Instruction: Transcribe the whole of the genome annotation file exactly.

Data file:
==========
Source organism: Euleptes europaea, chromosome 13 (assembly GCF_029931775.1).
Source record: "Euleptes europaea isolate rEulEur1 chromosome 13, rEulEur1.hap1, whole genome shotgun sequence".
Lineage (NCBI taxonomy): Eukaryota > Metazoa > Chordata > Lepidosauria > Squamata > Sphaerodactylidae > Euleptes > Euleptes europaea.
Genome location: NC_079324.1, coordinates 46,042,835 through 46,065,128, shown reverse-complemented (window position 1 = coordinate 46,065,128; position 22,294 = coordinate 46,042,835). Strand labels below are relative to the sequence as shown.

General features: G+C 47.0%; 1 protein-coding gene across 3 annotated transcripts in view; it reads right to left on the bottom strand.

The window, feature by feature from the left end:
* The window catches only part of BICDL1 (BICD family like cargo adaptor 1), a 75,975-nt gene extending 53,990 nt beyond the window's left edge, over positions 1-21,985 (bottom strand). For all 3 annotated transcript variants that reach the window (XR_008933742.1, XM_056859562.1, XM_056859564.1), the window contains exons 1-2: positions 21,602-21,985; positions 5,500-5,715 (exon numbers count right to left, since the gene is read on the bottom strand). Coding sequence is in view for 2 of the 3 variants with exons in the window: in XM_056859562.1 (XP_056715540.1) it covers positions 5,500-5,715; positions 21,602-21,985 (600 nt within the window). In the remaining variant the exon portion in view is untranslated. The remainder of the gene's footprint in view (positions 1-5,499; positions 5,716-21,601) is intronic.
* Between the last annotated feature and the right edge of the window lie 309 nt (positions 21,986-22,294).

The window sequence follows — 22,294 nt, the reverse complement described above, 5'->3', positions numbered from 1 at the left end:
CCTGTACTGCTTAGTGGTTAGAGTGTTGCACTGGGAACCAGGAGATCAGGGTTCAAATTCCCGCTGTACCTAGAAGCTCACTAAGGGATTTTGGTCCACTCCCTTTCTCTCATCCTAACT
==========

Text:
Source organism: Euleptes europaea, chromosome 13 (assembly GCF_029931775.1).
Source record: "Euleptes europaea isolate rEulEur1 chromosome 13, rEulEur1.hap1, whole genome shotgun sequence".
Lineage (NCBI taxonomy): Eukaryota > Metazoa > Chordata > Lepidosauria > Squamata > Sphaerodactylidae > Euleptes > Euleptes europaea.
Genome location: NC_079324.1, coordinates 46,042,835 through 46,065,128, shown reverse-complemented (window position 1 = coordinate 46,065,128; position 22,294 = coordinate 46,042,835). Strand labels below are relative to the sequence as shown.

General features: G+C 47.0%; 1 protein-coding gene across 3 annotated transcripts in view; it reads right to left on the bottom strand.

The window, feature by feature from the left end:
* The window catches only part of BICDL1 (BICD family like cargo adaptor 1), a 75,975-nt gene extending 53,990 nt beyond the window's left edge, over positions 1-21,985 (bottom strand). For all 3 annotated transcript variants that reach the window (XR_008933742.1, XM_056859562.1, XM_056859564.1), the window contains exons 1-2: positions 21,602-21,985; positions 5,500-5,715 (exon numbers count right to left, since the gene is read on the bottom strand). Coding sequence is in view for 2 of the 3 variants with exons in the window: in XM_056859562.1 (XP_056715540.1) it covers positions 5,500-5,715; positions 21,602-21,985 (600 nt within the window). In the remaining variant the exon portion in view is untranslated. The remainder of the gene's footprint in view (positions 1-5,499; positions 5,716-21,601) is intronic.
* Between the last annotated feature and the right edge of the window lie 309 nt (positions 21,986-22,294).

The window sequence follows — 22,294 nt, the reverse complement described above, 5'->3', positions numbered from 1 at the left end:
CCTGTACTGCTTAGTGGTTAGAGTGTTGCACTGGGAACCAGGAGATCAGGGTTCAAATTCCCGCTGTACCTAGAAGCTCACTAAGGGATTTTGGTCCACTCCCTTTCTCTCATCCTAACT